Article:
Asupervisor, or also known asforeman,boss,overseer,facilitator,monitor,area coordinator, or sometimesgaffer, is the job title of a low level management position that is primarily based on authority over a worker or charge of a workplace.A supervisor can also be one of the most senior in the staff at the place of work, such as aProfessorwho oversees a PhD dissertation.Supervision, on the other hand, can be performed by people without this formal title, for example by parents. The term supervisor itself can be used to refer to any personnel who have this task as part of their job description.
An employee is a supervisor if he/she has the power and authority to do the following actions (according to the Ontario Ministry of Labour):
Give instructions and/or orders to subordinates.
Be held responsible for the work and actions of other employees.
If an employee cannot do the above, legally, he or she is probably not a supervisor, but in some other category, such as a work group leader or lead hand.
A supervisor is first and foremost an overseer whose main responsibility is to ensure that a group of subordinates get out the assigned amount of production, when they are supposed to do it and within acceptable levels of quality, costs and safety.
A supervisor is responsible for the productivity and actions of a small group of employees. The supervisor has several manager-like roles, responsibilities, and powers. Two of the key differences between a supervisor and a manager are (1) the supervisor does not typically have "hire and fire" authority, and (2) the supervisor does not havebudgetauthority.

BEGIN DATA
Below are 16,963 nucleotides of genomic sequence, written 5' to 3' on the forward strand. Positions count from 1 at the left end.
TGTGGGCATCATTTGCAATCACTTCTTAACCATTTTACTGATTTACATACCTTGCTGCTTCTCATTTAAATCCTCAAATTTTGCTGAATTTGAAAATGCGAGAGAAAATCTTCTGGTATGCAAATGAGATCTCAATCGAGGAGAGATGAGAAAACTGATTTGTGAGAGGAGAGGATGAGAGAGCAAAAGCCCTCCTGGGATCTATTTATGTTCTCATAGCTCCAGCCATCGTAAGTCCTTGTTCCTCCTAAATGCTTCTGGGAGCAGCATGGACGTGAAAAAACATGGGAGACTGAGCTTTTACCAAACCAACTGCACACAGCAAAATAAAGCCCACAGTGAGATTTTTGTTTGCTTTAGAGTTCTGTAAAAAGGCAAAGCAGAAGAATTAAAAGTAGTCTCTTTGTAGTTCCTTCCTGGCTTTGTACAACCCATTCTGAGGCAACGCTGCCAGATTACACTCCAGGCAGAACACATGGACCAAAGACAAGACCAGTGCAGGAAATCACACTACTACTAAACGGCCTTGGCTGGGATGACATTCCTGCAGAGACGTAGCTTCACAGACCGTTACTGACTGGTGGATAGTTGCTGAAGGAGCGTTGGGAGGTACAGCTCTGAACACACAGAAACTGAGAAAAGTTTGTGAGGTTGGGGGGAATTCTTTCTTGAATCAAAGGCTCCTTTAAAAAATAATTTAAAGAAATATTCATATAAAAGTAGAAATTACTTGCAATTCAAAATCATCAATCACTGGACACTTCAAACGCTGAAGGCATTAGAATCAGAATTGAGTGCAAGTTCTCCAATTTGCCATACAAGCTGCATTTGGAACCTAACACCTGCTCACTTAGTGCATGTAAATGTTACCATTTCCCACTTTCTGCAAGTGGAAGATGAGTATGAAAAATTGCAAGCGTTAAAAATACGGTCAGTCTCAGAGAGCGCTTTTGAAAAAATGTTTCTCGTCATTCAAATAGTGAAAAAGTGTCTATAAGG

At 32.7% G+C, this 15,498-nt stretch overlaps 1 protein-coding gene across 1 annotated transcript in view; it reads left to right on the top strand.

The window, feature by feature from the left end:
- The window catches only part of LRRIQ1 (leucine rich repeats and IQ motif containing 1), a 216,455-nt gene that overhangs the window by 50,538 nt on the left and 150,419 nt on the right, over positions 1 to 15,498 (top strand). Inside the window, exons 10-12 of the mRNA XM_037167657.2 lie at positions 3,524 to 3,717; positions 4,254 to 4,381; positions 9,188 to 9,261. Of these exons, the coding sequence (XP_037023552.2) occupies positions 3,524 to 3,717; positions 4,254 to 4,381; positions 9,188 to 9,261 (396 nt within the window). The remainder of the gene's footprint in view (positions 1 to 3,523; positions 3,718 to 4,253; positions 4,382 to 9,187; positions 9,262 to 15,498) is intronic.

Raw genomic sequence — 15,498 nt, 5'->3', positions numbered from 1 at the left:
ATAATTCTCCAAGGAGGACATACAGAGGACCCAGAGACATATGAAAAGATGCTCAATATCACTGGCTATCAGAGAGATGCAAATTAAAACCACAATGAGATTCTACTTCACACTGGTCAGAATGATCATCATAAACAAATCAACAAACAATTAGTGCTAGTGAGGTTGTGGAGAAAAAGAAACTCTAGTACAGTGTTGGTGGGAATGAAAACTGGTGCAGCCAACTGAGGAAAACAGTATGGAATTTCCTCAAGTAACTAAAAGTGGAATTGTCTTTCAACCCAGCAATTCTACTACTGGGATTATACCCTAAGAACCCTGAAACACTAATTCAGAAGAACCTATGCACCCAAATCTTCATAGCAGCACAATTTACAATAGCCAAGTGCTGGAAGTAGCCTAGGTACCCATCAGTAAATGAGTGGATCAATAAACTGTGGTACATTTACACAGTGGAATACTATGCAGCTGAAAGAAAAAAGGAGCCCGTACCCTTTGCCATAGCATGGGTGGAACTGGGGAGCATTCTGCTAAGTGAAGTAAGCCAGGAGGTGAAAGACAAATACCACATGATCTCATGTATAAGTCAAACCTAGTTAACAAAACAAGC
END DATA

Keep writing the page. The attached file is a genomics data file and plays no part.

Lacking "hire and fire" authority means that a supervisor may notrecruitthe employees working in the supervisor's group nor does the supervisor have the authority toterminatean employee. The supervisor may participate in the hiring process as part of interviewing and assessing candidates, but the actual hiring authority rests in the hands of a Human Resource Manager. The supervisor may recommend to management that a particular employee be terminated and the supervisor may be the one who documents the behaviors leading to the recommendation but the actual firing authority rests in the hands of a manager.
Lacking budget authority means that a supervisor is provided a budget developed by management within which constraints the supervisor is expected to provide a productive environment for the employees of the supervisor's work group. A supervisor will usually have the authority to make purchases within specified limits. A supervisor is also given the power to approve work hours and other payroll issues. Normally, budget affecting requests such as travel will require not only the supervisor's approval but the approval of one or more layers of management.
As a member of management, a supervisor's main job is more concerned with orchestrating and controlling work rather than performing it directly.
Cambridgeshire (abbreviated Cambs.)[note 1] is a county in the East of England, bordering Lincolnshire to the north, Norfolk to the north-east, Suffolk to the east, Essex and Hertfordshire to the south, and Bedfordshire and Northamptonshire to the west. The city of Cambridge is the county town. Modern Cambridgeshire was formed in 1974 through the amalgamation of two older counties: Cambridgeshire and Isle of Ely, comprising the historic county of Cambridgeshire (including the Isle of Ely); and Huntingdon and Peterborough, comprising the historic county of Huntingdonshire and the Soke of Peterborough, which historically had been part of Northamptonshire. Cambridgeshire contains most of the region known as Silicon Fen.
The county is now divided between Cambridgeshire County Council and Peterborough City Council, which since 1998 has formed a separate unitary authority. In the county there are five district councils, Cambridge City Council, East Cambridgeshire District Council, Fenland District Council, Huntingdonshire District Council and South Cambridgeshire District Council.